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It's about time for Alberta to push back

Now that our Federal Election is over, I wonder how long we will have to wait before Premier Jason Kenney demands some fairness in the distribution of seats, by Province, for the House of Commons.
McLeod Brian-mug
Columnist Brian McLeod
Now that our federal election is over, I wonder how long we will have to wait before Premier Jason Kenney demands some fairness in the distribution of seats, by province, for the House of Commons. The latest Statistics Canada data shows the average number of electors per riding in our 10 provinces and three territories.  For Alberta, the coverage ratio is extremely negative, but as we have come to expect, totally typical.

We start with the lowest number of electors per riding and province/territory, and the list then builds up to the highest number of electors per riding: Nunavut has an average of 18,000 electors per riding; Yukon has 25,000; PEI has 27,000; Northwest Territories has 29,000; Saskatchewan has 53,000; New Brunswick has 58,000; Newfoundland has 59,000; Manitoba has 61,000; Nova Scotia has 65,000; B.C. has 77,000; Ontario has 78,000; Quebec has 80,000; Alberta has 81,000.

In other words, one vote in Nunavut is equal to five votes in Alberta! (For some bizarre reason, Quebec also appears to be treated highly unfairly, which is strange considering how the Liberals have treated Quebec completely separate and far, far better, for decades).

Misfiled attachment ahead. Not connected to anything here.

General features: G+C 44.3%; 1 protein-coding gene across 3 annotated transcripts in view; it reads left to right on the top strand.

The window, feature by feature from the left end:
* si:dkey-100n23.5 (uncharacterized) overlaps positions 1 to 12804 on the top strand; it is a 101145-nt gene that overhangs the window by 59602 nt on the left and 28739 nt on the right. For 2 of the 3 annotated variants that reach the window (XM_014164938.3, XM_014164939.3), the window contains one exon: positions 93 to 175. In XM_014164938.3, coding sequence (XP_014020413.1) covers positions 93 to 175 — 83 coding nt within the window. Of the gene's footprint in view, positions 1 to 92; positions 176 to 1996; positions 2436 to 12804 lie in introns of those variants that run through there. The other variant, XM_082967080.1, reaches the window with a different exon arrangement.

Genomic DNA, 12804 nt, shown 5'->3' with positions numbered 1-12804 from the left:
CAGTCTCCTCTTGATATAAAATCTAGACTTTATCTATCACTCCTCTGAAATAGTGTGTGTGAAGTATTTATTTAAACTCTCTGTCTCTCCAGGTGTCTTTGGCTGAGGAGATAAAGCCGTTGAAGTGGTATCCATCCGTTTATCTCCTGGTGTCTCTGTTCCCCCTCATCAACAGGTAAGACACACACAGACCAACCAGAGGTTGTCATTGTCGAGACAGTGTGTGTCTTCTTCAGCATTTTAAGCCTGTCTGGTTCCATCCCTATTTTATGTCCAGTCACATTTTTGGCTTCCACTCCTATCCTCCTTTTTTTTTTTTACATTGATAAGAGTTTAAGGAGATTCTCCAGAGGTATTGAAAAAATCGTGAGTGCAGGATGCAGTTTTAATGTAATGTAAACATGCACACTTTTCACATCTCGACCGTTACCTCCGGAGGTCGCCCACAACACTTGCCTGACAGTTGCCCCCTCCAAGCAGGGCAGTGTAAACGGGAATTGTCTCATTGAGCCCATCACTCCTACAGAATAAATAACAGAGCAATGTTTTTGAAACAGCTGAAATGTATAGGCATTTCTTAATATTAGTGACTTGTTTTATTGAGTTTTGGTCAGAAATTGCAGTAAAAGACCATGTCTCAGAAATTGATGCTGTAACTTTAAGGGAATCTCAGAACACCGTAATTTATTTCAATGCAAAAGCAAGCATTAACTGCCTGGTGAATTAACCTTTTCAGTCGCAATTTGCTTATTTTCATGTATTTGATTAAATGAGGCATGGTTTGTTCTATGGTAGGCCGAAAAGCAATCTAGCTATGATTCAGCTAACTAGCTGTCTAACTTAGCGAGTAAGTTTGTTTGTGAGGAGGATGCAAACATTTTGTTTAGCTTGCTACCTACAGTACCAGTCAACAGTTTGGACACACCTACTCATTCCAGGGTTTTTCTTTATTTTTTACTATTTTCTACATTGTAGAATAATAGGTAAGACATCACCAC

If you consider the average number of electors per riding in Canada, and then take Alberta’s population and divide by this average, you discover that while Alberta officially has 34 seats in the House of Commons, if Alberta was just treated the same as every other province in Canada, we should have 39 seats in the House. Of course, if we were treated the same as Nunavut, Alberta would have 170 seats in the House! However, Albertans have never asked to be treated better – we simply ask: "Why we can’t be treated equally and fairly?"

There’s an old business saying that warns people who are in negotiations: “Don’t push too hard, for some day, the other side will start pushing back.” And the evidence goes on to show that when people start pushing back, they do so with a vengeance and usually push so hard that it wipes out all the gains that the first party had accomplished, so that both parties end up “back at square one.” Alberta has been pushed so hard, for so long, I sense that the “pushing back” phase is just around the corner.

For years, Alberta has been treated incredibly unfairly. At the same time, Alberta has been the generator of Canadian jobs, wealth, energy, exports and taxes. It’s about time we insist that Canadian democracy start acting like a real democracy, and stop the discrimination against all things Albertan.

Brian McLeod is a St. Albert resident.

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